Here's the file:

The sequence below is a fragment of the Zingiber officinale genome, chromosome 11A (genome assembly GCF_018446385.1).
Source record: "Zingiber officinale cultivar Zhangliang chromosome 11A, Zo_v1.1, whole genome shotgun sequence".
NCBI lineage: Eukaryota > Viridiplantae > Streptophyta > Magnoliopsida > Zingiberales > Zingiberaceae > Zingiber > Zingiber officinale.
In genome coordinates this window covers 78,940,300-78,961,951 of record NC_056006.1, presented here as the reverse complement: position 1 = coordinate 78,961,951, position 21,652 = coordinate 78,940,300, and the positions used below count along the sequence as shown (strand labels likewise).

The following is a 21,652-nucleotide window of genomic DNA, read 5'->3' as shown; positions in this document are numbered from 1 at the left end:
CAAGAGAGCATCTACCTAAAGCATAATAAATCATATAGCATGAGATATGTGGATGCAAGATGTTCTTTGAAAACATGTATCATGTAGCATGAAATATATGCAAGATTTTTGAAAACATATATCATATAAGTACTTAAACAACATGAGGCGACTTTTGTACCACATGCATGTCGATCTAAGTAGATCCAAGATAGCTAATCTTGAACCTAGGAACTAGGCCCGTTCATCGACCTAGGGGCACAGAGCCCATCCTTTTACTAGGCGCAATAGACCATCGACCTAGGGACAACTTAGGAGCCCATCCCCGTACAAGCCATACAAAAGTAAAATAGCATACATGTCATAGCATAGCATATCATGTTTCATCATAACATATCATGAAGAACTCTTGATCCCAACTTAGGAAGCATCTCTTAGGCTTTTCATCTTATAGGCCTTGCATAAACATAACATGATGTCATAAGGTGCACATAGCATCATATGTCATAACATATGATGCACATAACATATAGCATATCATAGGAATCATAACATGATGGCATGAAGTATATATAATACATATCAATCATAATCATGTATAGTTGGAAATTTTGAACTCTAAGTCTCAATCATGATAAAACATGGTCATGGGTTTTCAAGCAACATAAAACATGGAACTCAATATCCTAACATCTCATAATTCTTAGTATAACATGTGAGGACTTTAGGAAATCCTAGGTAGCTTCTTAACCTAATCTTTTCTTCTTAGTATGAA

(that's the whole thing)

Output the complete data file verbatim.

The sequence below is a fragment of the Zingiber officinale genome, chromosome 11A (genome assembly GCF_018446385.1).
Source record: "Zingiber officinale cultivar Zhangliang chromosome 11A, Zo_v1.1, whole genome shotgun sequence".
NCBI lineage: Eukaryota > Viridiplantae > Streptophyta > Magnoliopsida > Zingiberales > Zingiberaceae > Zingiber > Zingiber officinale.
In genome coordinates this window covers 78,940,300-78,961,951 of record NC_056006.1, presented here as the reverse complement: position 1 = coordinate 78,961,951, position 21,652 = coordinate 78,940,300, and the positions used below count along the sequence as shown (strand labels likewise).

The following is a 21,652-nucleotide window of genomic DNA, read 5'->3' as shown; positions in this document are numbered from 1 at the left end:
CAAGAGAGCATCTACCTAAAGCATAATAAATCATATAGCATGAGATATGTGGATGCAAGATGTTCTTTGAAAACATGTATCATGTAGCATGAAATATATGCAAGATTTTTGAAAACATATATCATATAAGTACTTAAACAACATGAGGCGACTTTTGTACCACATGCATGTCGATCTAAGTAGATCCAAGATAGCTAATCTTGAACCTAGGAACTAGGCCCGTTCATCGACCTAGGGGCACAGAGCCCATCCTTTTACTAGGCGCAATAGACCATCGACCTAGGGACAACTTAGGAGCCCATCCCCGTACAAGCCATACAAAAGTAAAATAGCATACATGTCATAGCATAGCATATCATGTTTCATCATAACATATCATGAAGAACTCTTGATCCCAACTTAGGAAGCATCTCTTAGGCTTTTCATCTTATAGGCCTTGCATAAACATAACATGATGTCATAAGGTGCACATAGCATCATATGTCATAACATATGATGCACATAACATATAGCATATCATAGGAATCATAACATGATGGCATGAAGTATATATAATACATATCAATCATAATCATGTATAGTTGGAAATTTTGAACTCTAAGTCTCAATCATGATAAAACATGGTCATGGGTTTTCAAGCAACATAAAACATGGAACTCAATATCCTAACATCTCATAATTCTTAGTATAACATGTGAGGACTTTAGGAAATCCTAGGTAGCTTCTTAACCTAATCTTTTCTTCTTAGTATGAA